While this year’s elections have seen some interesting twists, one of the most problematic could be the printed stickers used by those voting for Provo mayoral write-in candidate, Odell Miner. In a generous move, Miner had transparent stickers printed with his name and a filled-in voting oval or bubble to affix to the mail-in ballot in the hopes of making things easier for those voting for him. Bryan Thompson, Utah County clerk/auditor, was uneasy about Miner using the stickers in case a reading machine got jammed or had some other problem. However, Thompson said he couldn’t stop Miner from doing it either. “I told Odell you may not see all of your count,” Thompson said.
A new international report has revealed more than a dozen nations fell prey to online manipulation and disinformation tactics during election cycles in the last year, risking internet freedom across the globe. The annual Freedom House “Freedom of the Net” report released on Tuesday found that at least 16 countries sustained attacks similar to Russian online meddling efforts reported during the U.S. 2016 presidential election. Overall, the study of 65 nations found internet freedoms have widely declined since last year’s report. Those 16 nations – Angola, Armenia, Colombia, Ecuador, France, The Gambia, Germany, Indonesia, Italy, Kenya, Rwanda, South Korea, Turkey, the United Kingdom, the U.S. and Zambia – had election campaigns that were touched by fake news reports and had websites and social media accounts vandalized, according to the findings. In some instances, political bots and hijacked accounts were also reported.
Kenya’s Supreme Court on Tuesday rejected the participation of the main opposition coalition in petitions challenging President Uhuru Kenyatta’s victory in last month’s presidential election, in what may be the last chance for legal scrutiny of the vote. The ruling, on the first day of the court’s review of the petitions, is a setback for opposition leader Raila Odinga’s NASA coalition, which hopes to overturn President Uhuru Kenyatta’s victory in the Oct. 26 poll. The court has until Nov. 20 to rule on the petitions, the latest chapter in a protracted political crisis that has stirred fears for the stability of the east African nation, a regional hub for trade, diplomacy and security. If the election result is upheld, Kenyatta will be sworn in on Nov. 28.
Nepal: Differently-abled persons ask Election Commission to guarantee secret voting rights | The Himalayan Times
Differently-abled persons have requested the Election Commission to guarantee the rights of secret voting for the upcoming House of Representatives and State Assemblies elections. At an interaction organised on election of the House of Representatives and State Assemblies at Dhulikhel today, they complained that physically disabled persons are deprived of opportunity of voters’ education.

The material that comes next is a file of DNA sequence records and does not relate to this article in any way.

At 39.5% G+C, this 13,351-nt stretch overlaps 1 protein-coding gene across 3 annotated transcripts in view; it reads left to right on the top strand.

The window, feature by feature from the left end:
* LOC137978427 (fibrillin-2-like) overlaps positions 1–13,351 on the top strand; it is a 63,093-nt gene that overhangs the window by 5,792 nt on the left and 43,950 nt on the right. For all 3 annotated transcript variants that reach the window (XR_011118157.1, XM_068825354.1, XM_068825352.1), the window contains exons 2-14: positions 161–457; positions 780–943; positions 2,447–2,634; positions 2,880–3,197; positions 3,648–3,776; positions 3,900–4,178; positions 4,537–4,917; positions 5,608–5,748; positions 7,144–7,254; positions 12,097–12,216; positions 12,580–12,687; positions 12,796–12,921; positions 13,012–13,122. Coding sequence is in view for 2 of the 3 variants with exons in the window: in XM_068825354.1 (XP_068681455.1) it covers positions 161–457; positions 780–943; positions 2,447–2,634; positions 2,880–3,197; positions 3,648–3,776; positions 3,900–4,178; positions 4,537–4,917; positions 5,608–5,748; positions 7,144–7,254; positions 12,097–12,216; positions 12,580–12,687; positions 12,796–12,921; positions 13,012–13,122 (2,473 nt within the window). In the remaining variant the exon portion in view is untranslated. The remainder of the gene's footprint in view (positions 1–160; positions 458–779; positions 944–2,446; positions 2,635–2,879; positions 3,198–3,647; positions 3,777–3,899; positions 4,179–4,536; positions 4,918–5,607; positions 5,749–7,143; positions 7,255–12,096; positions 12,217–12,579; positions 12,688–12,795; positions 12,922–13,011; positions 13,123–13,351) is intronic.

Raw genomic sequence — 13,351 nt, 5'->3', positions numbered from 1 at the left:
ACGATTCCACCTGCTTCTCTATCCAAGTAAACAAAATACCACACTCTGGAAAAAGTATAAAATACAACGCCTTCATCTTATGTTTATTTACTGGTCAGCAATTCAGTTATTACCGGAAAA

Somalia: Somaliland 1st in World to Use Iris Scanner Technology to Stem Voter Fraud | teleSUR English
Somaliland, a semi-autonomous region of Somalia, was the guinea pig for iris-recognition technology at a presidential poll, according to election spokesman Saed Ali Muse. The self-declared sovereign state became the first in the world to use the scanners, which is the world’s most sophisticated voting register. Somaliland’s implementation of iris recognition devices follow incidents involving duplication of voters and other alleged fraud and logistic problems dating back to the 2008 elections.
Madrid believes Russian-based groups used online social media to heavily promote Catalonia’s independence referendum last month in an attempt to destabilize Spain, Spanish ministers said on Monday. Spain’s defense and foreign ministers said they had evidence that state and private-sector Russian groups, as well as groups in Venezuela, used Twitter, Facebook and other Internet sites to massively publicize the separatist cause and swing public opinion behind it in the run-up to the Oct. 1 referendum. Catalonia’s separatist leaders have denied that Russian interference helped them in the vote.
United Kingdom: Electoral Commission investigates Brexit campaign funding amid speculation of Russian meddling | Reuters
Britain’s Electoral Commission is investigating whether a leading anti-EU campaigner breached referendum finance rules, after speculation mounted that Russia may have meddled in the Brexit vote. Arron Banks, a major donor to the anti-EU campaign who was pictured with Donald Trump and leading Brexiteer Nigel Farage outside a gilded elevator soon after Trump’s 2016 U.S. presidential election victory, denied the allegations. The Electoral Commission, which is already looking at whether Banks’ pro-Brexit Leave.EU group received any impermissible donations, said its new investigation would examine whether he was the true source of loans to a campaigner.